“How do we experience being alive?”
That’s the question Igor Webb, PhD, professor in Adelphi University’s Department of English, explores in his latest book, Buster Brown’s America: Recollections, Reveries, Reflections—and incorporating This Old Writer: A Journal of a Plague Year.
“In everyday life, we don’t experience being alive in the same way,” said Dr. Webb. “It’s not reflective. It’s not ordered. It doesn’t give us a window. Great literature shapes the world. We know these people we read about better than we know anybody else, because we never get into anybody’s mind—we might not even get into our own. If an unexamined life is not worth living, how do you examine it? How do we see our experience?”
A collection of essays
Dr. Webb’s book, a collection of essays published in April by Odd Volumes, is arranged in three sections, beginning with observations about what it meant to become an American boy—Dr. Webb lived in Slovakia until age 11, when he moved to New York City—and Horatio Hornblower, the Brontë sisters and James Bond.
“It’s about reading, and books that make readers readers,” Dr. Webb said. “Hornblower taught me to be a boy, and along the way made me a reader.”
The second section is essays about his friends: the author Philip Roth, the poet Robert Hass and the poet Louise Glück.
Writing about the pandemic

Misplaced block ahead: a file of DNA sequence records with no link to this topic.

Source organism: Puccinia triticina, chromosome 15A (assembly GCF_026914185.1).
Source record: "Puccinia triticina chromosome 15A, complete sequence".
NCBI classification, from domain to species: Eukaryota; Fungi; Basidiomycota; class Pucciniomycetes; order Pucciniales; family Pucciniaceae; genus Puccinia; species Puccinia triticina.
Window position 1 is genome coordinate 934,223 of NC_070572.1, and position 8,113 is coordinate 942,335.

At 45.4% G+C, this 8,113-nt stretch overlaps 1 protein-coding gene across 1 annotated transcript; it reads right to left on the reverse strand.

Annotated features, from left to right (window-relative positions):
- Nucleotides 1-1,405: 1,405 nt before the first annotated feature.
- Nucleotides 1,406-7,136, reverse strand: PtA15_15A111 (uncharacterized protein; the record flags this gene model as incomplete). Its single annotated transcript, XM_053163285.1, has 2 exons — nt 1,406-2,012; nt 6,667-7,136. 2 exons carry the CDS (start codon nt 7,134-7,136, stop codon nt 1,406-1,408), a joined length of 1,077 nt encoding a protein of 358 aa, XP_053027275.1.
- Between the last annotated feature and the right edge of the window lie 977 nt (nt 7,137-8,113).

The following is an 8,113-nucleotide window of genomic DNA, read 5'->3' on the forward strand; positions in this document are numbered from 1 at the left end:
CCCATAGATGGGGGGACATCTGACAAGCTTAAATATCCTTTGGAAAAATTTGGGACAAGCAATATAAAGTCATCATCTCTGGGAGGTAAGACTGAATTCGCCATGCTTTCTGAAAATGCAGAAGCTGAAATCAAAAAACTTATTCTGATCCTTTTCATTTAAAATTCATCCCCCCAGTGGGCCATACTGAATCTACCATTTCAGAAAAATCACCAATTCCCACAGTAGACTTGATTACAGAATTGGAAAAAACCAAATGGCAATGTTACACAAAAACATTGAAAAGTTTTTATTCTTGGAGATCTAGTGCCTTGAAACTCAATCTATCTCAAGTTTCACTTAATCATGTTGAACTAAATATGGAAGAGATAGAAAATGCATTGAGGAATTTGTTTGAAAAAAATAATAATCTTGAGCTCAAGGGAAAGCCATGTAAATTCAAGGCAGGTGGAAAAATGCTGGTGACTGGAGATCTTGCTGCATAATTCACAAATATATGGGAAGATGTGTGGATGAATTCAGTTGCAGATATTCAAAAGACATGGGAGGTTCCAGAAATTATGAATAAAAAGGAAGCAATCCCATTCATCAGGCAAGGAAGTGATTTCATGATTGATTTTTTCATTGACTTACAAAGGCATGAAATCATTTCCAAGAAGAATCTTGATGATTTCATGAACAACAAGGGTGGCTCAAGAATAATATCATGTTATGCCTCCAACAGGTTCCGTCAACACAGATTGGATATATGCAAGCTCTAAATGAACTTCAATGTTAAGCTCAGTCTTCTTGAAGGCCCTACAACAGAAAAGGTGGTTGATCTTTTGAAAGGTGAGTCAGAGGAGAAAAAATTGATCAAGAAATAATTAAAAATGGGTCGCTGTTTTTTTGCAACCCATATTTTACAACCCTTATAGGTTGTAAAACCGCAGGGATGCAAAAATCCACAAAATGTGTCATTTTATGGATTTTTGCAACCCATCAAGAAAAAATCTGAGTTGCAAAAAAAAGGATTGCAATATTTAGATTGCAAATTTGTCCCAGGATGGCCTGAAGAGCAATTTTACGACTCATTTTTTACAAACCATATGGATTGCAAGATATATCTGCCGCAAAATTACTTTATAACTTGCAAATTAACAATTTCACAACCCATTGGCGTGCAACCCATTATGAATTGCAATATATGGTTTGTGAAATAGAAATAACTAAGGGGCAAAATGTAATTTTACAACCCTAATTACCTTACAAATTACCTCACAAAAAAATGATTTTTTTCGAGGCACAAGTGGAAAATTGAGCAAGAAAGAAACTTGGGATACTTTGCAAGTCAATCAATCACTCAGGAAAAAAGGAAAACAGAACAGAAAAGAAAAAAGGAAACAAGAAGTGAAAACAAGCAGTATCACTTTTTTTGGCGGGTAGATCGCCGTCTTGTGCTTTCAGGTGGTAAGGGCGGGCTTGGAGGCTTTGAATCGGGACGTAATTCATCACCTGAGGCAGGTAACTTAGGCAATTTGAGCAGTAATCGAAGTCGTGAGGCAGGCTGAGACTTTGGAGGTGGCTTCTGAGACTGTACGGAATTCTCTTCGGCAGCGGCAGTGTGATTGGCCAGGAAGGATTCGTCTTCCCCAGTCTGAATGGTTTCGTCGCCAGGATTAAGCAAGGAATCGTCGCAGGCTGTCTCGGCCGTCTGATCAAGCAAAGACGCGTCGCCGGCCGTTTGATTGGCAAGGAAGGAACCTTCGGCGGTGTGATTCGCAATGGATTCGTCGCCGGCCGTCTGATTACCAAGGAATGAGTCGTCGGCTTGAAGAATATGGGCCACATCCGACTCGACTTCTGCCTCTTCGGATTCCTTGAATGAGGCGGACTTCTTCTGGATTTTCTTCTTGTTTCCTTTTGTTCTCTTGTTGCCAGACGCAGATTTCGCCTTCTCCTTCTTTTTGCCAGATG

The third section incorporates the series This Old Writer: A Journal of a Plague Year. These are reflections on the pandemic through the filter of several literary works and the idea of living with the aid of literature, which Dr. Webb called “a curious feature of human life,” as opposed to writing about literature through an academic specialty lens.
The pandemic and the Russia-Ukraine war have brought a new perspective to our collective consciousness, he said.
“Everybody knows we’re going to die. But the pandemic and the Ukraine war suddenly make it possible, actually possible, and therefore we recast our experience and our sense of our experience to look at what’s more fundamental than what we are accustomed to. We don’t want to have a pandemic, obviously, or war. Nevertheless, this is one of their functions.”
Dr. Webb’s previous work includes articles about war literature and two books on the 19th-century English novel. At Adelphi he teaches literature and translation, which he loves, he said.
“The classroom is one of the few places where our culture sanctions an exchange of ideas, where everybody is trying to think about them in a serious and disciplined way,” he said. “That can be fabulous. You’re very lucky if you can land a job at the university.”